#1
Hey there, well, to keep it short and simple, I had a gig with my band last Thursday, and we had my brother film it. The thing is, he forgot to turn down the camera volume (it's a digital camera) and it saturated the decibels.

Now, I don't know if saturated is the right word, but whenever the bass is playing or the snare drum sounds it makes a horrible sound, kind of a crack/buzz, can't explain. Also, when I went to check the wave file (with Nero Wave Editor), I saw that one of the channels was hitting both the "roof" and the "floor" of the spectrum (is that even the word?) while the other looks pretty normal.

I don't have the audio right now, it's in a laptop where I'm editing it, but I'll get sound clips up as soon as possible. In the meantime, is there any program I could use to make it pleasant to the human ear? You can hear the band in the recording, but it's covered greatly due to the saturation.

As a closing remark, sorry for my incapacity of communicating properly, but I don't know many "recording words" . If it isn't clear enough, then please ask any questions or recommend some audio editing programs. If able, I'd like to edit each channel separately and clean them up.

Thanks a bunch mates!
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#3
ha, well that was an interesting read

unfortunately, i'm pretty positive the audio of the footage is ruined. by exposing the camera's microphone to such high volume levels, and making it more sensitive by turning it louder, the signal was "clipped" by the more prominent waves.

when recording, people do not want their mic signal to clip, that's what makes it fuzzy and distorted.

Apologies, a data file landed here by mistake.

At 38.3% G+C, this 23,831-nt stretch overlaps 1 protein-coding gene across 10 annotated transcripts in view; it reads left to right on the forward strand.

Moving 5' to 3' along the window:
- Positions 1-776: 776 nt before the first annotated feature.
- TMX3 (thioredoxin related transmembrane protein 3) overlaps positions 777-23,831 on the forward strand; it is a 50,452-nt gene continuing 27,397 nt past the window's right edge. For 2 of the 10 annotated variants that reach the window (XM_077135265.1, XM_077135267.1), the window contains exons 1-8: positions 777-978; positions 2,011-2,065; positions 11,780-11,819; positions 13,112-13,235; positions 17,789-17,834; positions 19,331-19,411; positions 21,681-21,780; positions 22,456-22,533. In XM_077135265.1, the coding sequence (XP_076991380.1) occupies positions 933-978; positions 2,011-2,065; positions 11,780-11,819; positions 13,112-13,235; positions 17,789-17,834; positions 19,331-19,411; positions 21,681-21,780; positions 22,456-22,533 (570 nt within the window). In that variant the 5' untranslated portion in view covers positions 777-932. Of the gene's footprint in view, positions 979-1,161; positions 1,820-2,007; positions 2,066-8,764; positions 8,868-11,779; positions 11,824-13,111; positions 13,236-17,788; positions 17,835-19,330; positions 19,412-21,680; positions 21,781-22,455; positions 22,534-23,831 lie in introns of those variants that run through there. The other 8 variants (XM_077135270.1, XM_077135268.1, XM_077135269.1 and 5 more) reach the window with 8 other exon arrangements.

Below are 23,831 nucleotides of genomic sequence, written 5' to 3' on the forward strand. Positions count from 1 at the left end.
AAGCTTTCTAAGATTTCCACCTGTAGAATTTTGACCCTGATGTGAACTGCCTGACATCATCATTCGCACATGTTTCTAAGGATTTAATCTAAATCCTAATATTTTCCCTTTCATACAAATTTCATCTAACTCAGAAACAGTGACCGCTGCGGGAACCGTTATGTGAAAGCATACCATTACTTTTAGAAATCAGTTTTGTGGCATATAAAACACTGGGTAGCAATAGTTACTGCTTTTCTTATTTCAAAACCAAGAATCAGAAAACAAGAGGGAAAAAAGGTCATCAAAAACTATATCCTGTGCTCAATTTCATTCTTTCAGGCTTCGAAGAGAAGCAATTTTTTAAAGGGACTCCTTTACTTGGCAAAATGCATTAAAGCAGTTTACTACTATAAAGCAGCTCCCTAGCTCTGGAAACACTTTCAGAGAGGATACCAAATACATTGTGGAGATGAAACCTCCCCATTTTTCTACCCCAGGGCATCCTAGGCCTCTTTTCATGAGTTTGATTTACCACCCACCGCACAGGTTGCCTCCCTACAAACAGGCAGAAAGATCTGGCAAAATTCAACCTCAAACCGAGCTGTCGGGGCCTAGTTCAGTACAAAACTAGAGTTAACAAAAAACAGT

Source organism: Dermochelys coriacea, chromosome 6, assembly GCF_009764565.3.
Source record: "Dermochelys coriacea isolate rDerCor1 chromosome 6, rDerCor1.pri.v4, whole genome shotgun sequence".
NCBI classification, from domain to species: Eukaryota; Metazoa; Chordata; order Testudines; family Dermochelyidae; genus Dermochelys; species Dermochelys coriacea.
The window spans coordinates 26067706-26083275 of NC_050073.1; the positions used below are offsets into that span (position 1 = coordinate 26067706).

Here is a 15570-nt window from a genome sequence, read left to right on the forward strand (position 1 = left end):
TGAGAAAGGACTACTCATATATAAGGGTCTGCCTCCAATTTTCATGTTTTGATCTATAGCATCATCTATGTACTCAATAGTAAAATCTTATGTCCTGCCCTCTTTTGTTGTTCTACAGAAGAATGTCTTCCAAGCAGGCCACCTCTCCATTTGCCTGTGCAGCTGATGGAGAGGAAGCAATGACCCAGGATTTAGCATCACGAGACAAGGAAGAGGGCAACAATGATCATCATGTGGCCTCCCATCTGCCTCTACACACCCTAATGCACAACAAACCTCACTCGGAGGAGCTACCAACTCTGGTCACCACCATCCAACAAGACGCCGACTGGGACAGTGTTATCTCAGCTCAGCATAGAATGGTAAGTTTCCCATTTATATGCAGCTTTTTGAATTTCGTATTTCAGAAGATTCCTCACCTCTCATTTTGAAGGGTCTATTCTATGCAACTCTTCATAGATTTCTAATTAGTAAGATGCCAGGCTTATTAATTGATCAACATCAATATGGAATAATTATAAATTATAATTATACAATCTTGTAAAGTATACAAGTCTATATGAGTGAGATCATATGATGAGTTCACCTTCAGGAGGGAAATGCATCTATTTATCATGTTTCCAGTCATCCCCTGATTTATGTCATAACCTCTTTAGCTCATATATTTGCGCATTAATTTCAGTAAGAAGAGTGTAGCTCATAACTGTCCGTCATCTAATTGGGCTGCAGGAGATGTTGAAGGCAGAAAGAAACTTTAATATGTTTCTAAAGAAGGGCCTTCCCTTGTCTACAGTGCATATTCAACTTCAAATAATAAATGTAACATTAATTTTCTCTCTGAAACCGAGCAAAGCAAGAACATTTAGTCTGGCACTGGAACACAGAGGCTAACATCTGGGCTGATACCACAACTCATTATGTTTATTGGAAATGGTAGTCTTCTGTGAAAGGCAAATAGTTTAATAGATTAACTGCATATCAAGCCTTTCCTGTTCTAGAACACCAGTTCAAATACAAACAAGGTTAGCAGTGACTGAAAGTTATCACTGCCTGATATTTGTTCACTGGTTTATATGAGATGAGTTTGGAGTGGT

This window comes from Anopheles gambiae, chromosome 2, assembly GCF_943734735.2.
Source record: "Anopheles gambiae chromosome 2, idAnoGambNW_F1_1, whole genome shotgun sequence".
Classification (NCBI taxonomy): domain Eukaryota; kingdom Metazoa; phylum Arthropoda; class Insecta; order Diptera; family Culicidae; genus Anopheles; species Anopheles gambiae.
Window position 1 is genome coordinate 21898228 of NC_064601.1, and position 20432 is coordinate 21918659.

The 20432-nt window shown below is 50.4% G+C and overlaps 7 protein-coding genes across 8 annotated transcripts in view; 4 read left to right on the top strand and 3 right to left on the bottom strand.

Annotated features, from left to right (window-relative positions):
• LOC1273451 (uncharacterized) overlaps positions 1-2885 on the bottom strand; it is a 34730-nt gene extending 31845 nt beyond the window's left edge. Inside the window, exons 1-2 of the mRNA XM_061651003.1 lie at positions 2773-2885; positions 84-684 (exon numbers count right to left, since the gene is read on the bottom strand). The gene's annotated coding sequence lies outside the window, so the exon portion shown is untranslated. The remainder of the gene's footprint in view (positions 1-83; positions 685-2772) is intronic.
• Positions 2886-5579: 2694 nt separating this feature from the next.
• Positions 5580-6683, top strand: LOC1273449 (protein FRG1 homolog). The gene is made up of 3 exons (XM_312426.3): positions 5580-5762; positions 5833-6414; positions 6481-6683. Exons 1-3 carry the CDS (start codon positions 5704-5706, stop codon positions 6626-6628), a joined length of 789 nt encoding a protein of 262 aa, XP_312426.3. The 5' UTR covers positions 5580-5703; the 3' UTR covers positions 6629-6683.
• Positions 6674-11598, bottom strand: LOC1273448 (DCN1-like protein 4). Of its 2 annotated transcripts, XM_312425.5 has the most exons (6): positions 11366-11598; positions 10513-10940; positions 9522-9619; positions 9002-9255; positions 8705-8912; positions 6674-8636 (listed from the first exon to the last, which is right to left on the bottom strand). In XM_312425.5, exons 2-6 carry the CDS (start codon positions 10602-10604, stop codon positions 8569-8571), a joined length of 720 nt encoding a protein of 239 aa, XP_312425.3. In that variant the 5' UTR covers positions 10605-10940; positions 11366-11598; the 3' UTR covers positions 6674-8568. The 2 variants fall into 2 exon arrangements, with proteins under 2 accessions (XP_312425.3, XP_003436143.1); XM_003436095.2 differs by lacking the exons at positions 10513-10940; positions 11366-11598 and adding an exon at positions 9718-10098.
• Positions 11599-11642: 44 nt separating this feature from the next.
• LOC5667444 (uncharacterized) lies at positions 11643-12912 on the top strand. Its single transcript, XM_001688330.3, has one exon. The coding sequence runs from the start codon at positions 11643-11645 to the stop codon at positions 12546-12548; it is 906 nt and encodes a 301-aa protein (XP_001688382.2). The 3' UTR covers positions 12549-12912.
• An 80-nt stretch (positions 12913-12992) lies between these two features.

maybe you could make a music video and just record the band and sync it to the video if you'd like.
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#4
There are features to reduce the clipping. I think there is even one in Audacity, but I don't think it is very good.
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#5
Thanks a lot Unsigned, at least now I know where I'm standing. It wasn't an important video, it was just our first important gig (we got paid!) but nothing more. Either way, I believe that someone else filmed the video, hopefully he filmed it right. The only reason I wanted to work on it is because I wanted this to try out some editing stunts to gain some knowledge . But thanks anyway! If I get the video with good sound I'll post it here in UG.
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#6
ha, no problem. hopefully the other vid works out for you.
Gibson SG Standard + 18volt EMG-81 & 85
Mesa/Boogie Mark IV + Recto 2x12
Keeley Modded BD-2
Vox V847a
Quote by one vision
Bureaucrats gonna crat.

Recognised by the Official EG/GG&A Who To Listen To List 2008
#7
there are things you can do to decrease it but you wont be able to ever wipe it away,,try noise reduction a declipping tool and as a last resort you could go in an manually turn the clipping section way down but would probably be just as distracting as the clipping and you would lose the dynamic of what was played so ehh dunno
#8
Unfortunately once you have distorted the quality of your audio you cannot reverse the changes, as the changes where never recorded as the distortion occurred before the data was recorded to film, or flash card. You unfortunately cannot recover what was never there.
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Good call

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#9
an easier way to get a good video.. is to ask the guy doing the mixer if he'll allow you to setup a 2 track out from the mixer onto some type of recording device. I've used a cassette recorder with an RCA line in a got some great results. (results depend entirely on how good the guy doing the mixing is) take the video, then snyc both of them up on computer using windows movie maker or something similar. that way you can also tinker with the audio seperately without affecting the video.
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